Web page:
Consider a different restaurant. I know, I know… your daughter has to eat in the castle with Cinderella and the princesses! If it’s just not working out though, keep in mind that there are other options. Did you kow there’s a restaurant in Epcot called Akershus which does a princess character meal? It may not be in the castle, but you still get to meet a bunch of princesses. Plus it costs less than Cinderella’s and the food is (marginally) better. While it’s still not the easiest reservation to get, it’s at least easier.
There may also be restaurants you haven’t heard about that deserve your attention. If I’m being honest, some of the places you hear mentioned the most are pretty overrated. Cinderella’s Royal Table, Chef Mickey’s, breakfast at Ohana… they’re all fine, but there are so many great options that I prefer at Disney. Even when it’s a place I do really enjoy – if I can’t get a reservation I’ll try something new.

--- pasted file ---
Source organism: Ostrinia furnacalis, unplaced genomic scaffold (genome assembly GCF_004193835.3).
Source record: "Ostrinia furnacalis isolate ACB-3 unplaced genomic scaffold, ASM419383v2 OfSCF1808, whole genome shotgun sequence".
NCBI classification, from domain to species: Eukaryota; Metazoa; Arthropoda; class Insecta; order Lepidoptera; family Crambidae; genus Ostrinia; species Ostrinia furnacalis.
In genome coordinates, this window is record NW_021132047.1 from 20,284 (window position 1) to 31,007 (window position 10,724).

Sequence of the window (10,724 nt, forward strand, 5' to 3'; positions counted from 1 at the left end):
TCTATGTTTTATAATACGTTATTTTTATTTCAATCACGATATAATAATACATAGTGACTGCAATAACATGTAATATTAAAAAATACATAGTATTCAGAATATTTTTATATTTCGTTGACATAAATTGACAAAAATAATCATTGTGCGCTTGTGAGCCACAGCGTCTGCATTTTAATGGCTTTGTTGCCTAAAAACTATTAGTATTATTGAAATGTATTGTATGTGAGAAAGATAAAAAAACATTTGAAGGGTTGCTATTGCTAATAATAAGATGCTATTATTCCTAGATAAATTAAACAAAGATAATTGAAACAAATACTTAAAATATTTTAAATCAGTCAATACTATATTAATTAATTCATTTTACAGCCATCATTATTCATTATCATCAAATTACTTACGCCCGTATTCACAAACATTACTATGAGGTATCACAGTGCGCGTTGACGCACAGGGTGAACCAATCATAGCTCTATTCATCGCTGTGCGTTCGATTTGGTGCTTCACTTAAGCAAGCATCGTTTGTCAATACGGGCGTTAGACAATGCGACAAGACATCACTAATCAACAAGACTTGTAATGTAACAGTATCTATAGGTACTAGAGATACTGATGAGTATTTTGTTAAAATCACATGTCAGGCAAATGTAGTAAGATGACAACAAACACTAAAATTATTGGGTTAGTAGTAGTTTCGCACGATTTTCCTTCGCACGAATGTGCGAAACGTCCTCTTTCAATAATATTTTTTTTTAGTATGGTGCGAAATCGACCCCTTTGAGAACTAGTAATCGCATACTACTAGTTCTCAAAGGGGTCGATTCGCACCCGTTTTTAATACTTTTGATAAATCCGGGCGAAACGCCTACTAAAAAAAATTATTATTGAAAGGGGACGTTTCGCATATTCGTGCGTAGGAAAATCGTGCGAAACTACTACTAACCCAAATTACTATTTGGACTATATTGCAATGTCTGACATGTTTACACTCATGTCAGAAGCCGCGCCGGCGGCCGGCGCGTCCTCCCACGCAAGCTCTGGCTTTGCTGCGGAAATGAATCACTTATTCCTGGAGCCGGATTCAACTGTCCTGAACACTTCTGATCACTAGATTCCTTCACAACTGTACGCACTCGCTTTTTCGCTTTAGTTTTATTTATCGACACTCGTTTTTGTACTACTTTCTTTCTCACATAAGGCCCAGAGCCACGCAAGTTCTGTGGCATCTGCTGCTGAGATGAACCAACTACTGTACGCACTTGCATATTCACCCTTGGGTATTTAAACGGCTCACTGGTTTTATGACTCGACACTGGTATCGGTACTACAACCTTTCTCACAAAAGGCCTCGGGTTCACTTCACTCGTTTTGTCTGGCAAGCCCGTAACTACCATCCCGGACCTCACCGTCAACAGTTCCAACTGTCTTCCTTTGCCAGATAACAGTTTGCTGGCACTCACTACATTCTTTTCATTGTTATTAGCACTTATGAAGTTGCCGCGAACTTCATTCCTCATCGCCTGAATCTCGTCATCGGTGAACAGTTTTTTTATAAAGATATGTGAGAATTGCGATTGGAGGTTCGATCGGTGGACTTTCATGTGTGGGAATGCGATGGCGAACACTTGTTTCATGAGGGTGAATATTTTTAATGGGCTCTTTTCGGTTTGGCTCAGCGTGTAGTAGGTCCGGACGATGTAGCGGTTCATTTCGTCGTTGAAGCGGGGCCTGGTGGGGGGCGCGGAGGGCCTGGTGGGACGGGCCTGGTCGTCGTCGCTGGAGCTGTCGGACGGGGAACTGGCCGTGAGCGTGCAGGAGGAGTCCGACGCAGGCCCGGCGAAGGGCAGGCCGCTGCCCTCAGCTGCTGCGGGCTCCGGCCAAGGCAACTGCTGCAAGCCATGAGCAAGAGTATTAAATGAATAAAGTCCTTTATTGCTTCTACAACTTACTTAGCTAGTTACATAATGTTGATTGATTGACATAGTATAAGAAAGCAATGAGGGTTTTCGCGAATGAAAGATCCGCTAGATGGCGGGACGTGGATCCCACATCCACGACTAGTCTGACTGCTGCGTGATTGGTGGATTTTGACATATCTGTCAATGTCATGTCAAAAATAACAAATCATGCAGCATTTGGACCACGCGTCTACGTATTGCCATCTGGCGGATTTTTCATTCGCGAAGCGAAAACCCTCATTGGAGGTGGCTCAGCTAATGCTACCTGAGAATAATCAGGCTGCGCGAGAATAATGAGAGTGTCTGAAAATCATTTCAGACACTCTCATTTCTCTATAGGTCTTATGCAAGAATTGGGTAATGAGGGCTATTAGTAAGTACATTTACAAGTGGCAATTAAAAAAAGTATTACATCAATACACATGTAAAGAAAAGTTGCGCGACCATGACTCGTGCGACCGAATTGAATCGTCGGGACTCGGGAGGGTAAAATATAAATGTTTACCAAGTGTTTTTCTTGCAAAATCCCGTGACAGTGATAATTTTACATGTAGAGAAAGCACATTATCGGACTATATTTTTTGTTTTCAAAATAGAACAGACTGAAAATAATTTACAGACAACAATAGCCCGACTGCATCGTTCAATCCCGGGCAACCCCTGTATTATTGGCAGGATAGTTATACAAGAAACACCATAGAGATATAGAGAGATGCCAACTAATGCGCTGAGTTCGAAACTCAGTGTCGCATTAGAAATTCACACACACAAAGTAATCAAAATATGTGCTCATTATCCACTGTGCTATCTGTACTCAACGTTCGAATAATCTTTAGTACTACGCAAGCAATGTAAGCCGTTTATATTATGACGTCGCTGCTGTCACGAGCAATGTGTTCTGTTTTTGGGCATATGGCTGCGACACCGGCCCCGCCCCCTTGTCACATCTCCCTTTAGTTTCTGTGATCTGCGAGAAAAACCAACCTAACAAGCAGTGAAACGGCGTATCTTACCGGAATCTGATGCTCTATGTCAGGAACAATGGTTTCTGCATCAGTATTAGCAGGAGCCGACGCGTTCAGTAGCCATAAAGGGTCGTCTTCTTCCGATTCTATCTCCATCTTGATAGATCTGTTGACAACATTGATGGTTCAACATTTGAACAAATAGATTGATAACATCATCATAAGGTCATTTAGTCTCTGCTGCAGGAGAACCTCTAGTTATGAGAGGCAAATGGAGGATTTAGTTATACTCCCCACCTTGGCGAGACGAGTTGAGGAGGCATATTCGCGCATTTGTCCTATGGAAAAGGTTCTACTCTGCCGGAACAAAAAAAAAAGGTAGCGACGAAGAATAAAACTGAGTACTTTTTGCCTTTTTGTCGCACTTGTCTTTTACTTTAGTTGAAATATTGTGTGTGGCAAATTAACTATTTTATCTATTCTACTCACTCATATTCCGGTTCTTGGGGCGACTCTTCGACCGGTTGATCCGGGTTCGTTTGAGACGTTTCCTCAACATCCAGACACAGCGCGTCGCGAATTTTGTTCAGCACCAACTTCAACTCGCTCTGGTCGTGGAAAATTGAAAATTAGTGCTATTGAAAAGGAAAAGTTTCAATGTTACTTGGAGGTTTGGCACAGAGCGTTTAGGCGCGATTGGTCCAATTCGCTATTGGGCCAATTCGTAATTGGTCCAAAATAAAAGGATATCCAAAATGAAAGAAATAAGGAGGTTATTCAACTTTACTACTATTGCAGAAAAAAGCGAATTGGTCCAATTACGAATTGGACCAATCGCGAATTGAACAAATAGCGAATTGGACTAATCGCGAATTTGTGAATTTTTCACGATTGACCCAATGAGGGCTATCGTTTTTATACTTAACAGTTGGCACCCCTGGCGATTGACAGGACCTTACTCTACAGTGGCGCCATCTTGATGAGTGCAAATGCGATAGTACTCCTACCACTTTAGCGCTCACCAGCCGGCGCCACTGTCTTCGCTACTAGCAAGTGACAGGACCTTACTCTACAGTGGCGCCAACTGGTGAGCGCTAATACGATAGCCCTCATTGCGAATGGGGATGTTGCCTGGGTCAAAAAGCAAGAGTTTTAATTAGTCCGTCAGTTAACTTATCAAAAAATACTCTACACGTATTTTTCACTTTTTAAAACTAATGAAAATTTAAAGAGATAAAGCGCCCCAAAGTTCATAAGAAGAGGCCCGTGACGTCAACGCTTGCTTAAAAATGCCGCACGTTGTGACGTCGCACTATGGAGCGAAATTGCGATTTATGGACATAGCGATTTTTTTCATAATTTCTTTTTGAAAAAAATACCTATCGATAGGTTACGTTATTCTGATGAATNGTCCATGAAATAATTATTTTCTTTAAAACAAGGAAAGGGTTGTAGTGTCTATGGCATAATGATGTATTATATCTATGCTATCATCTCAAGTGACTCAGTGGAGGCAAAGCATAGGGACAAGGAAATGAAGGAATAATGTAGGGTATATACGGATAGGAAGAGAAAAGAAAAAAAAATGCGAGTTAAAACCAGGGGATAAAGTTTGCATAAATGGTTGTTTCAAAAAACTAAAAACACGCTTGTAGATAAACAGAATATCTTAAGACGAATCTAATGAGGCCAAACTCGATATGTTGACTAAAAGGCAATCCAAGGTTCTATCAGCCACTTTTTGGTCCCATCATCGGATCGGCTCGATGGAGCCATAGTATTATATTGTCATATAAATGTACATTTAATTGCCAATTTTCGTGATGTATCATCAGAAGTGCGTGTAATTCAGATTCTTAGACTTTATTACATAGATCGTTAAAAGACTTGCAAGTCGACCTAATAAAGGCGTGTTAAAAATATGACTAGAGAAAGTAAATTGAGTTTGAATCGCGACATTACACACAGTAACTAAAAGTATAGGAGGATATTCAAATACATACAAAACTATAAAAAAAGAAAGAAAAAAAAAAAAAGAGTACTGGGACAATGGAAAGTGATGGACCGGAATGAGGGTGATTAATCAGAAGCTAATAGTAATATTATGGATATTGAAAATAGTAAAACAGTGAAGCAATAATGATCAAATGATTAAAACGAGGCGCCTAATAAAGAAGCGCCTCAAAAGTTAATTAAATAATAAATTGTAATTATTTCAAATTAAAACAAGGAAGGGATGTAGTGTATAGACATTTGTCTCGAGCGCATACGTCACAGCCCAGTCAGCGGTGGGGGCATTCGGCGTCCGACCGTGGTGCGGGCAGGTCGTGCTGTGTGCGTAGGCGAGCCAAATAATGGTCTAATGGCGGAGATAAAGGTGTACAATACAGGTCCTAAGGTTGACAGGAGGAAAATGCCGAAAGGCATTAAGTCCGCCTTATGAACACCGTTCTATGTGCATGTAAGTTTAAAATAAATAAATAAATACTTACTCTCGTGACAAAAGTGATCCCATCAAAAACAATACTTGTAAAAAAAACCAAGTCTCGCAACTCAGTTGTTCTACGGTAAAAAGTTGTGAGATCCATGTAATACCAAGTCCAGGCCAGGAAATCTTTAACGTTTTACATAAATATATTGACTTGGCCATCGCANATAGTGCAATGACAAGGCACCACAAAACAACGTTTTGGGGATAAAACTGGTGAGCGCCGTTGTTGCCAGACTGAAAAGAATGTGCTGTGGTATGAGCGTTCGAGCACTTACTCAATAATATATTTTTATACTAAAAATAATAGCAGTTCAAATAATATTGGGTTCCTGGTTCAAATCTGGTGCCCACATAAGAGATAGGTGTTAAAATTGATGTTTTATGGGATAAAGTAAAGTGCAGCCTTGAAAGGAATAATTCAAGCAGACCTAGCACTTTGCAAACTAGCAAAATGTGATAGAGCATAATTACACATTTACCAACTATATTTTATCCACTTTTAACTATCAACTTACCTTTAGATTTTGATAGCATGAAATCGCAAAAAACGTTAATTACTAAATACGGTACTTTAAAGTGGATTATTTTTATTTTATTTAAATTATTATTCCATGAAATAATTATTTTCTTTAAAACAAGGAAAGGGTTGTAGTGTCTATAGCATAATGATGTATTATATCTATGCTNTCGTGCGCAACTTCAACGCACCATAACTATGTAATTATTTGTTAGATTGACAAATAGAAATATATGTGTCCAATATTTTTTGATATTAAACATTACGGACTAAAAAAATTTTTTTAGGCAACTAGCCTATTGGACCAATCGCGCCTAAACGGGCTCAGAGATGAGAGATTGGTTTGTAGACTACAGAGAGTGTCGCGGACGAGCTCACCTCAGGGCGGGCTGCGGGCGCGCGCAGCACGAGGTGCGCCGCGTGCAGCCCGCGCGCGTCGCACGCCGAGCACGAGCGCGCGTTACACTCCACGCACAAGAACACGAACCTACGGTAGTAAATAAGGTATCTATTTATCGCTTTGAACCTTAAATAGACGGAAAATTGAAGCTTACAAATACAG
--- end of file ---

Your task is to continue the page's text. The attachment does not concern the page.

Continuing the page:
One way to find some of the better restaurants is to look outside of the parks. Most of my best meals have been at the Disney resorts or Disney Springs. If you can’t get Le Cellier, try Yachtsman Steakhouse instead (it’s walking distance from Epcot).
Or try something totally different than what you were originally looking to book! There are some restaurants where I’ve had an amazing experience (often more than once ) which I think are completely underrated.